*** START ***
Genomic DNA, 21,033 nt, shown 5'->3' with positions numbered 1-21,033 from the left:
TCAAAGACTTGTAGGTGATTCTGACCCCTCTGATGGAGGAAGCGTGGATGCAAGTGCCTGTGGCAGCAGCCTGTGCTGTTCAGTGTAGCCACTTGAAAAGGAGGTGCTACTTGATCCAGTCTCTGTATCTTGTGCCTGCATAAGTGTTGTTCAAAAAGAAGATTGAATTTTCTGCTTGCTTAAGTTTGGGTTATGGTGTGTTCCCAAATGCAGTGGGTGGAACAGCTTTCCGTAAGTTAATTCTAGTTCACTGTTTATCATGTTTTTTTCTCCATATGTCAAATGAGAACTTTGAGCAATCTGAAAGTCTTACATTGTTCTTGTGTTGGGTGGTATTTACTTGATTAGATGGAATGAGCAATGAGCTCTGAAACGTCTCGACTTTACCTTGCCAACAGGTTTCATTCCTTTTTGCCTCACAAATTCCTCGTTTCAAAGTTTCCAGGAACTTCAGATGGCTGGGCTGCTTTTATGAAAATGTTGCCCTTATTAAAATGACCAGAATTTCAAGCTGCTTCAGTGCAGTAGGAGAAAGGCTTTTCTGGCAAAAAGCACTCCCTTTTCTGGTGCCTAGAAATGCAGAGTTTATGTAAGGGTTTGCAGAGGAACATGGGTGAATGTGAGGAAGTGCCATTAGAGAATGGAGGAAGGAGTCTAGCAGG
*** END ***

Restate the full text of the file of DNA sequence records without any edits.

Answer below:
Genomic DNA, 21,033 nt, shown 5'->3' with positions numbered 1-21,033 from the left:
TCAAAGACTTGTAGGTGATTCTGACCCCTCTGATGGAGGAAGCGTGGATGCAAGTGCCTGTGGCAGCAGCCTGTGCTGTTCAGTGTAGCCACTTGAAAAGGAGGTGCTACTTGATCCAGTCTCTGTATCTTGTGCCTGCATAAGTGTTGTTCAAAAAGAAGATTGAATTTTCTGCTTGCTTAAGTTTGGGTTATGGTGTGTTCCCAAATGCAGTGGGTGGAACAGCTTTCCGTAAGTTAATTCTAGTTCACTGTTTATCATGTTTTTTTCTCCATATGTCAAATGAGAACTTTGAGCAATCTGAAAGTCTTACATTGTTCTTGTGTTGGGTGGTATTTACTTGATTAGATGGAATGAGCAATGAGCTCTGAAACGTCTCGACTTTACCTTGCCAACAGGTTTCATTCCTTTTTGCCTCACAAATTCCTCGTTTCAAAGTTTCCAGGAACTTCAGATGGCTGGGCTGCTTTTATGAAAATGTTGCCCTTATTAAAATGACCAGAATTTCAAGCTGCTTCAGTGCAGTAGGAGAAAGGCTTTTCTGGCAAAAAGCACTCCCTTTTCTGGTGCCTAGAAATGCAGAGTTTATGTAAGGGTTTGCAGAGGAACATGGGTGAATGTGAGGAAGTGCCATTAGAGAATGGAGGAAGGAGTCTAGCAGG